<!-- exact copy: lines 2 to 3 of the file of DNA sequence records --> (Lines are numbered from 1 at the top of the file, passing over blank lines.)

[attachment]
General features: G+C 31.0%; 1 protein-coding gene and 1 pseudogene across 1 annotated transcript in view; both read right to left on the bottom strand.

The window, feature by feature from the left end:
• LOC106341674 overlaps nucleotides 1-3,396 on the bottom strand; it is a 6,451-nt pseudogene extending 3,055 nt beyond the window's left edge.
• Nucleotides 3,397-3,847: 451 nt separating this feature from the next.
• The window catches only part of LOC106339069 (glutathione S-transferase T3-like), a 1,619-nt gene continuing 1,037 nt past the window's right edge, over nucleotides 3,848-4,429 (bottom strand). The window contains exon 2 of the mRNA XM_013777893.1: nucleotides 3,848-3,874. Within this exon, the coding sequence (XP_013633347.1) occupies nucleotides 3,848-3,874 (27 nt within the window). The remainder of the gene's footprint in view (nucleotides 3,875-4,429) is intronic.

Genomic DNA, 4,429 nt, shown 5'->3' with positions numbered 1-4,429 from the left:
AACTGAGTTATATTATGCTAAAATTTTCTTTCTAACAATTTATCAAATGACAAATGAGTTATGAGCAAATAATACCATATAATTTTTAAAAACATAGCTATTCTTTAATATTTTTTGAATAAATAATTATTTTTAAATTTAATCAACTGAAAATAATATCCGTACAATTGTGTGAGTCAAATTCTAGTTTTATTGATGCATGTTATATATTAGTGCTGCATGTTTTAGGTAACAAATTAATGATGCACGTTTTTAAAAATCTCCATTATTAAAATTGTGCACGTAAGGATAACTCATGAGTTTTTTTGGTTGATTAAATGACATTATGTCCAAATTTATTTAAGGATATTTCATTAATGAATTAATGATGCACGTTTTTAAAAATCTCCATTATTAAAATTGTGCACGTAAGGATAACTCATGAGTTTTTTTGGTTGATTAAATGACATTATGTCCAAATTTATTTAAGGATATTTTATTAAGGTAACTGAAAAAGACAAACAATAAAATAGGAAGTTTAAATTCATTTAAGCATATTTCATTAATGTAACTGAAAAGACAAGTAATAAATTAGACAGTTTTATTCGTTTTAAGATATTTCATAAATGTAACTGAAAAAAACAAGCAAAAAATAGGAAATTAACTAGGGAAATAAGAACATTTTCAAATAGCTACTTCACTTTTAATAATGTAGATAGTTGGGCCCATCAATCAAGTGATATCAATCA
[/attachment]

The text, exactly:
The window, feature by feature from the left end:
• LOC106341674 overlaps nucleotides 1-3,396 on the bottom strand; it is a 6,451-nt pseudogene extending 3,055 nt beyond the window's left edge.